1. Large corporations are enjoying record profits, so it would seem that a robust middle class isn’t required for them to turn a nice profit.  This is true.  Apple, for example, just announced record quarterly revenue of $46.33 billion and record quarterly net profit of $13.06 billion.  There are enough consumers of Apple’s products to keep them very healthy, indeed.  However, just walk through the downtown of any major city in America.  In the San Francisco Bay Area, empty store fronts are common.  I probably pass 15-20 empty store fronts on the way to work, and that’s only 2 miles from my home.  In the 90’s, these store fronts were all populated with small businesses supporting their owners and employees.  The current state of healthy, large businesses is misleading.  There have been a huge number of corporate mergers over the last 10 years.  This indicates that healthy competition wasn’t enough to keep all these companies moving forward.  There used to be 10 big accounting firms, affectionately called the “Big 10.”  That gave way to the “Big 8” and then the “Big 5” and then finally the “Big 4.”   Banks, airlines and other large businesses have combined to reduce competition and increase prices. The average cell phone contract in the U.S. is much higher than in Europe, for example, where there is true competition among the service providers.  Thankfully, the merger of AT&T and T-Mobile was stopped, or there would have become only 3 wireless providers in the US (Verizon, AT&T and Sprint).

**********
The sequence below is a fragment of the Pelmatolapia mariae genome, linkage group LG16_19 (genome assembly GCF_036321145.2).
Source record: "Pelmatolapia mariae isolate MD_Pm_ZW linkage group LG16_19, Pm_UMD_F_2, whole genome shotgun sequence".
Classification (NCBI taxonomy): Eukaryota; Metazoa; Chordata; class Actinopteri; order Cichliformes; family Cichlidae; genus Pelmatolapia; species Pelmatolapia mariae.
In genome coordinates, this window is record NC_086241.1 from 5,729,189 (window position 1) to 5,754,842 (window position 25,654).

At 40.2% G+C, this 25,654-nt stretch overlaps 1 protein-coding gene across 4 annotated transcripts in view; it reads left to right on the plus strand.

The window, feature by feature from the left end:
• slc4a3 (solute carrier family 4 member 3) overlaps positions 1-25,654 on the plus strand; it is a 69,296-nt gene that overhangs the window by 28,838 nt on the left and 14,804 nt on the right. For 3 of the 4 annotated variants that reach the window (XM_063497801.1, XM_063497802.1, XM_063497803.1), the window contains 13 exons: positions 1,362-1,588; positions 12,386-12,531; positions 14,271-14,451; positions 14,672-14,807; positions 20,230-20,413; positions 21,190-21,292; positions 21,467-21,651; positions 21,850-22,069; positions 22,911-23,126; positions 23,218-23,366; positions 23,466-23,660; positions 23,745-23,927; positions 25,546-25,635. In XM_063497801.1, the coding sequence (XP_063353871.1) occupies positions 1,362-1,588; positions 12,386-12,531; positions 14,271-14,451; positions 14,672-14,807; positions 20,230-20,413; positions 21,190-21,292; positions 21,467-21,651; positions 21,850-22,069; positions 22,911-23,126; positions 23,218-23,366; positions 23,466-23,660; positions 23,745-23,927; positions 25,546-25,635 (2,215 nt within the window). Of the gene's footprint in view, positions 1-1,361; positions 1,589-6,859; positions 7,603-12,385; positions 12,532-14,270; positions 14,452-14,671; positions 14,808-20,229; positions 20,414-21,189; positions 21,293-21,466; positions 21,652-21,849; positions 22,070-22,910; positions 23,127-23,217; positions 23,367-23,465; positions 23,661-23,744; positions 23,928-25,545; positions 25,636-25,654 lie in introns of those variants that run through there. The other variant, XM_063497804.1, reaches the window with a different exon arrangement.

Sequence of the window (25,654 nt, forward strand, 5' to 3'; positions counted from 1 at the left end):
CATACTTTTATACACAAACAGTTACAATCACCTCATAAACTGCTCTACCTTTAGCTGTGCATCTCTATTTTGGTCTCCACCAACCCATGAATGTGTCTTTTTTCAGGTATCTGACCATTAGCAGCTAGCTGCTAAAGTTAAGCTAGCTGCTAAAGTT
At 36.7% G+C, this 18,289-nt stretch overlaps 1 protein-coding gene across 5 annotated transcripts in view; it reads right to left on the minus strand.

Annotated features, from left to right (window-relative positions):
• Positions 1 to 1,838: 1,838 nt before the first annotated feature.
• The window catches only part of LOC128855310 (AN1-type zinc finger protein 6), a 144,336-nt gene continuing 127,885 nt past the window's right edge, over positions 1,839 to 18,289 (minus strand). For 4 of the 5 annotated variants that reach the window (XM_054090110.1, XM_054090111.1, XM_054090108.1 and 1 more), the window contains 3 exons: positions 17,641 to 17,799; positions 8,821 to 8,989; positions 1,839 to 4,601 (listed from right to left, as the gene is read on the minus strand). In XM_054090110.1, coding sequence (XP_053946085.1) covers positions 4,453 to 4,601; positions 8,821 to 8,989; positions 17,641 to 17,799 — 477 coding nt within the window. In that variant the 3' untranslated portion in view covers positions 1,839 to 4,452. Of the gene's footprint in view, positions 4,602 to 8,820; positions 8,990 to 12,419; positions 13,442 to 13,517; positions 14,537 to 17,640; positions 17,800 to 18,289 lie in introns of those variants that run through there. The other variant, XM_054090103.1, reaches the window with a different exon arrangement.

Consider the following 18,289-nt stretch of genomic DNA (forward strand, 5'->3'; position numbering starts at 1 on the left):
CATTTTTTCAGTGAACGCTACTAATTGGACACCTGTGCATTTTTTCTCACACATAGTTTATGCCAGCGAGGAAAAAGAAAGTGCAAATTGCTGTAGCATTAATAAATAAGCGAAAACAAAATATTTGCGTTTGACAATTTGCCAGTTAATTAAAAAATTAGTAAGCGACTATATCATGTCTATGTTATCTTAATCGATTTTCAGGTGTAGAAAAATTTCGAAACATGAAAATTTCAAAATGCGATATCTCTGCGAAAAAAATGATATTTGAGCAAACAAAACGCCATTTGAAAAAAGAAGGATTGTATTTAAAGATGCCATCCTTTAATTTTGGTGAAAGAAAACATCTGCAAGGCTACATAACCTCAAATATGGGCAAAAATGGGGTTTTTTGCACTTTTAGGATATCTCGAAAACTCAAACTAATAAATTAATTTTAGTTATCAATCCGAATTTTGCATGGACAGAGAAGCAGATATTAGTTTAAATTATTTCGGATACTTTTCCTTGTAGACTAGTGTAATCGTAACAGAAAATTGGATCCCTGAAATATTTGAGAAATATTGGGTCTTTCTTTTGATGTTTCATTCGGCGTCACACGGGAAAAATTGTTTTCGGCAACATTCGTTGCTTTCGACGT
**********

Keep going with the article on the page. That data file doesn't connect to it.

“Those jobs aren’t coming back.”

“Those jobs aren’t coming back,” were the words spoken by Steve Jobs to President Obama, in reply to Obama’s question about what it would take to get the iPhone (and other Apple products) manufactured in the US (from Apple, America and a Squeezed Middle Class).

The authors go on to point out that

Apple has become one of the best-known, most admired and most imitated companies on earth, in part through an unrelenting mastery of global operations. Last year, it earned over $400,000 in profit per employee, more than Goldman Sachs, Exxon Mobil or Google.

This phenomenal profit per employee is the envy of the business world. It’s is clear the secret to Apple’s success is their foreign labor force and factories. Yes, not just foreign labor. The factories themselves, could they even exist in the US and not run afoul of environmental laws? I don’t have proof, but I seriously doubt it. More than the labor force, I think this is what Jobs had in mind when he made that comment to the President.  Emphasis mine here:

Apple employs 43,000 people in the United States and 20,000 overseas, a small fraction of the over 400,000 American workers at General Motors in the 1950s, or the hundreds of thousands at General Electric in the 1980s. Many more people work for Apple’s contractors: an additional 700,000 people engineer, build and assemble iPads, iPhones and Apple’s other products. But almost none of them work in the United States. Instead, they work for foreign companies in Asia, Europe and elsewhere, at factories that almost all electronics designers rely upon to build their wares.